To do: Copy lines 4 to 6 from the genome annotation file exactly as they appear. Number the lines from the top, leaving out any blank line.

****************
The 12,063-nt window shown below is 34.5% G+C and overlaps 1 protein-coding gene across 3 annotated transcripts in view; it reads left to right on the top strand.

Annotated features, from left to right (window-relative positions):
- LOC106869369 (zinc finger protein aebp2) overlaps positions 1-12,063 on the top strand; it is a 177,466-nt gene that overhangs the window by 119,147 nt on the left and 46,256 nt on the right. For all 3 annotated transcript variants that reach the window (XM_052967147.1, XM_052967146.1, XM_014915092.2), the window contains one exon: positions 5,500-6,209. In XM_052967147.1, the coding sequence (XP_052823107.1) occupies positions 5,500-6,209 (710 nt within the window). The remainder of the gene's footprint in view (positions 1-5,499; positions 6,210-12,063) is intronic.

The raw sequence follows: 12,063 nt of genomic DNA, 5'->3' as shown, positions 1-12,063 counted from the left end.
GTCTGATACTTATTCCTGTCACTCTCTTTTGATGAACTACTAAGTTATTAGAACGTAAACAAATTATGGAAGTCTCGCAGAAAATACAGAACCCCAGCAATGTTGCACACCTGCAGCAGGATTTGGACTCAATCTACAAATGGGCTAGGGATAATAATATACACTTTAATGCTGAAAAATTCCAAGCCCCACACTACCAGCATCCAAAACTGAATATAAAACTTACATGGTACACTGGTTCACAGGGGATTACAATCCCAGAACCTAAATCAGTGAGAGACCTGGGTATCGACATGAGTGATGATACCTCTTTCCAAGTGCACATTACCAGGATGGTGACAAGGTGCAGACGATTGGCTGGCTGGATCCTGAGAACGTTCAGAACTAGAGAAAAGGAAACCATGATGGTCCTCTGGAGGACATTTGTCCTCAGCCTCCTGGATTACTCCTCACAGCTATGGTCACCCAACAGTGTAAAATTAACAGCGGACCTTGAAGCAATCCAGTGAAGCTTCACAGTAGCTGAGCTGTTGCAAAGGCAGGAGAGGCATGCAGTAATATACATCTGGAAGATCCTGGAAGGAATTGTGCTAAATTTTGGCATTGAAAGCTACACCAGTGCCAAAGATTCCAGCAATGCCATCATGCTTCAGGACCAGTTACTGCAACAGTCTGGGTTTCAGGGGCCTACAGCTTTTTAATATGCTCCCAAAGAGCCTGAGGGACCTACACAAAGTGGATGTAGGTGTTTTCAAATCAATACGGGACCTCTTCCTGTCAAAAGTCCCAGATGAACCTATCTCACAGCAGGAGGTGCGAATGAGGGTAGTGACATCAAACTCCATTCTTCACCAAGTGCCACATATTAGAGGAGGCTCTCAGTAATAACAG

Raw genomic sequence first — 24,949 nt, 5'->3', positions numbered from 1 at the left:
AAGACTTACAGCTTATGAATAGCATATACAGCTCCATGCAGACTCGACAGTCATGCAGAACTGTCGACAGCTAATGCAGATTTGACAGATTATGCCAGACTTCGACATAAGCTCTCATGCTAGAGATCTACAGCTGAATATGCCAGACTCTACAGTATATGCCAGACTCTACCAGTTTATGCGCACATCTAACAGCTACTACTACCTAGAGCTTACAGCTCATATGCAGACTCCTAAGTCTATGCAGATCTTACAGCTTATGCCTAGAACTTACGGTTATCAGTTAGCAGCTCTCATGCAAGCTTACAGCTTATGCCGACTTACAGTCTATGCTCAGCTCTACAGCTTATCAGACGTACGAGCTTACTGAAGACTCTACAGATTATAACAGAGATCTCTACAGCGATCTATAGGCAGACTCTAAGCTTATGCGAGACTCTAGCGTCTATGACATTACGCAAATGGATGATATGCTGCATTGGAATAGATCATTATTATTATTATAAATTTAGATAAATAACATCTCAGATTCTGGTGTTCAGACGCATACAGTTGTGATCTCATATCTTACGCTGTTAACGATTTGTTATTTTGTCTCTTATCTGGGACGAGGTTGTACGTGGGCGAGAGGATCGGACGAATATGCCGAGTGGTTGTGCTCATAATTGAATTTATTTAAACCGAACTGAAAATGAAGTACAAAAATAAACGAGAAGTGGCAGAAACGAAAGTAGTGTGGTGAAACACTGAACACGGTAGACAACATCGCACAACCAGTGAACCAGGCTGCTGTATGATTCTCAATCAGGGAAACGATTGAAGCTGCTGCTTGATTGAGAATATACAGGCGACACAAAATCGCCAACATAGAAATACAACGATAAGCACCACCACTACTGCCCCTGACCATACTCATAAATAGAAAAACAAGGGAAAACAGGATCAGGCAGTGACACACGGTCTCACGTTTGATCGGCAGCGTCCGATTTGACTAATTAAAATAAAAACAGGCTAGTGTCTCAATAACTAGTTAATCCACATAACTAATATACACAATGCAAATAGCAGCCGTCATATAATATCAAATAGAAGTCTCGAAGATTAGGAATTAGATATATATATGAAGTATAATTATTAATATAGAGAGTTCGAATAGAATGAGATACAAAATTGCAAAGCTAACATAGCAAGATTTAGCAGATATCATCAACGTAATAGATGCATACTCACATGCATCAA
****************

The raw sequence follows: 12,063 nt of genomic DNA, 5'->3' as shown, positions 1-12,063 counted from the left end.
GTCTGATACTTATTCCTGTCACTCTCTTTTGATGAACTACTAAGTTATTAGAACGTAAACAAATTATGGAAGTCTCGCAGAAAATACAGAACCCCAGCAATGTTGCACACCTGCAGCAGGATTTGGACTCAATCTACAAATGGGCTAGGGATAATAATATACACTTTAATGCTGAAAAATTCCAAGCCCCACACTACCAGCATCCAAAACTGAATATAAAACTTACATGGTACACTGGTTCACAGGGGATTACAATCCCAGAACCTAAATCAGTGAGAGACCTGGGTATCGACATGAGTGATGATACCTCTTTCCAAGTGCACATTACCAGGATGGTGACAAGGTGCAGACGATTGGCTGGCTGGATCCTGAGAACGTTCAGAACTAGAGAAAAGGAAACCATGATGGTCCTCTGGAGGACATTTGTCCTCAGCCTCCTGGATTACTCCTCACAGCTATGGTCACCCAACAGTGTAAAATTAACAGCGGACCTTGAAGCAATCCAGTGAAGCTTCACAGTAGCTGAGCTGTTGCAAAGGCAGGAGAGGCATGCAGTAATATACATCTGGAAGATCCTGGAAGGAATTGTGCTAAATTTTGGCATTGAAAGCTACACCAGTGCCAAAGATTCCAGCAATGCCATCATGCTTCAGGACCAGTTACTGCAACAGTCTGGGTTTCAGGGGCCTACAGCTTTTTAATATGCTCCCAAAGAGCCTGAGGGACCTACACAAAGTGGATGTAGGTGTTTTCAAATCAATACGGGACCTCTTCCTGTCAAAAGTCCCAGATGAACCTATCTCACAGCAGGAGGTGCGAATGAGGGTAGTGACATCAAACTCCATTCTTCACCAAGTGCCACATATTAGAGGAGGCTCTCAGTAATAACAG

Raw genomic sequence first — 24,949 nt, 5'->3', positions numbered from 1 at the left: